Abbiategrasso sits 22 kilometres southwest of Milan. Two years ago the Giro d’Italia visited the place. It was the starting venue of a stage to Alpe di Mera. Simon Yates soloed to a mountain top victory that day.
Abbiategrasso is a popular Giro hub anyway with several stage starts in the last editions. The name is derived from the fertility of the soil. Which makes sense as it is situated in the Po Valley.
The riders traverse the plains to the foot of the Passo del Turchino, a sheer endless false flat leading to the highest point of Milan-San Remo. The Turchino is 25 kilometres long, averages 1.4%, and peaks out at 532 metres above sea level.
The riders descend towards the coast to reach the Mediterranean after 150 kilometres in the saddle. That’s more or less halfway. The route continues to the west until the Capo Mele, Capo Cerva and Capo Berta confront the riders with another minor challenge. The attraction of the capi is that the race starts to catch fire by now. There are almost 40 kilometres remaining after the Capo Berta.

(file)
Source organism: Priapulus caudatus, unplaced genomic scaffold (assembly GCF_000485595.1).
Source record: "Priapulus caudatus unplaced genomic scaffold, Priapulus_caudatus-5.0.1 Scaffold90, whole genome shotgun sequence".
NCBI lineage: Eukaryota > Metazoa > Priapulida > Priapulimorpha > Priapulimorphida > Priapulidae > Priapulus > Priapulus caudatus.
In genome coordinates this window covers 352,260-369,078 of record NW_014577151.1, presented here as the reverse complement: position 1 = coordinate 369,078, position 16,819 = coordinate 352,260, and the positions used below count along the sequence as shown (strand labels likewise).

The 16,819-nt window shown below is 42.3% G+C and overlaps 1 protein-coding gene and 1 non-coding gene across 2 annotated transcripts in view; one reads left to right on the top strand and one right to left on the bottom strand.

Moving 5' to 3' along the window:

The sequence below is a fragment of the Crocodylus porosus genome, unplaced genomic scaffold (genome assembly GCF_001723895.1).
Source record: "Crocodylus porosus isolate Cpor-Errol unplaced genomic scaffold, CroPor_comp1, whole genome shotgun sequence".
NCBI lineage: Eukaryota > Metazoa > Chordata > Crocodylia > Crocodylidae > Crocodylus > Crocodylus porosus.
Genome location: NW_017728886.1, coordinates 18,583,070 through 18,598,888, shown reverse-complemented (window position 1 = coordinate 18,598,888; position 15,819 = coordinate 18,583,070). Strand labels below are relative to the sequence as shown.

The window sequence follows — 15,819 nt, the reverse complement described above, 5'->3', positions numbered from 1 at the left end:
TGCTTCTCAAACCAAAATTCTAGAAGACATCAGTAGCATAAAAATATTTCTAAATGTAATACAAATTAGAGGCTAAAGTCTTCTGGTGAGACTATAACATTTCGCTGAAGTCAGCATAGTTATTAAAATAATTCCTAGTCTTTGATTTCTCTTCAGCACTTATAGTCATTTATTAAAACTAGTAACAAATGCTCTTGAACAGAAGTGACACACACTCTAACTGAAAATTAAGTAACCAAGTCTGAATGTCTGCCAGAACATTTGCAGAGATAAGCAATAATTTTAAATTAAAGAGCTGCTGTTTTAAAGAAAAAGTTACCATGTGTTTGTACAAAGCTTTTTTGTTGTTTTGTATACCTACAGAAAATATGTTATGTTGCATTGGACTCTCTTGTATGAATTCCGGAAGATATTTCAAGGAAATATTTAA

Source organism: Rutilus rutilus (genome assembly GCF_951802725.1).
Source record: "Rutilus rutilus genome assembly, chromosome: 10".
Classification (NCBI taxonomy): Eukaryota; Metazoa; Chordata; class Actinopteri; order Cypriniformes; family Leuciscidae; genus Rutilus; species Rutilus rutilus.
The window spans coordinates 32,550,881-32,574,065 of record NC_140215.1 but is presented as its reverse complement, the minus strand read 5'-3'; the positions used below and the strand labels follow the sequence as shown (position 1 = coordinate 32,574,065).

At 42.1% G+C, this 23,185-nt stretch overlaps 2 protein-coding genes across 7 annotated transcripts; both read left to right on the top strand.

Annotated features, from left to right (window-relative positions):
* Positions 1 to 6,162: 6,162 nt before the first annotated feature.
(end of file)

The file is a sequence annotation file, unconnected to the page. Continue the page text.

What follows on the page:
Tension rises further when the riders move through San Lorenzo al Mare, the village at the foot of the Cipressa. The ascent is 5.5 kilometres long and the average gradient sits at 4.1%. Usually, the sprinters are struggling on the Cipressa, notably in the 9% section halfway up the climb.
Still 20 kilometres remaining at the top. The riders descend back to the coast to enter the Poggio 9 kilometres later. The 3.7 kilometres climb averages 3.7%, while the steepest ramp – at 8% – appears 1 kilometre before the summit. A 3.3 kilometres descent flies down into San Remo before the last 2.2 kilometres of Milan-San Remo are flat.
The Poggio has always been decisive in the last six editions, whether by an attack of a small group or a solo effort. Last year, Matej Mohoric distanced his rivals on descent and won La Primavera with a lead of 2 seconds.
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Milan-San Remo 2023: route, profiles, more
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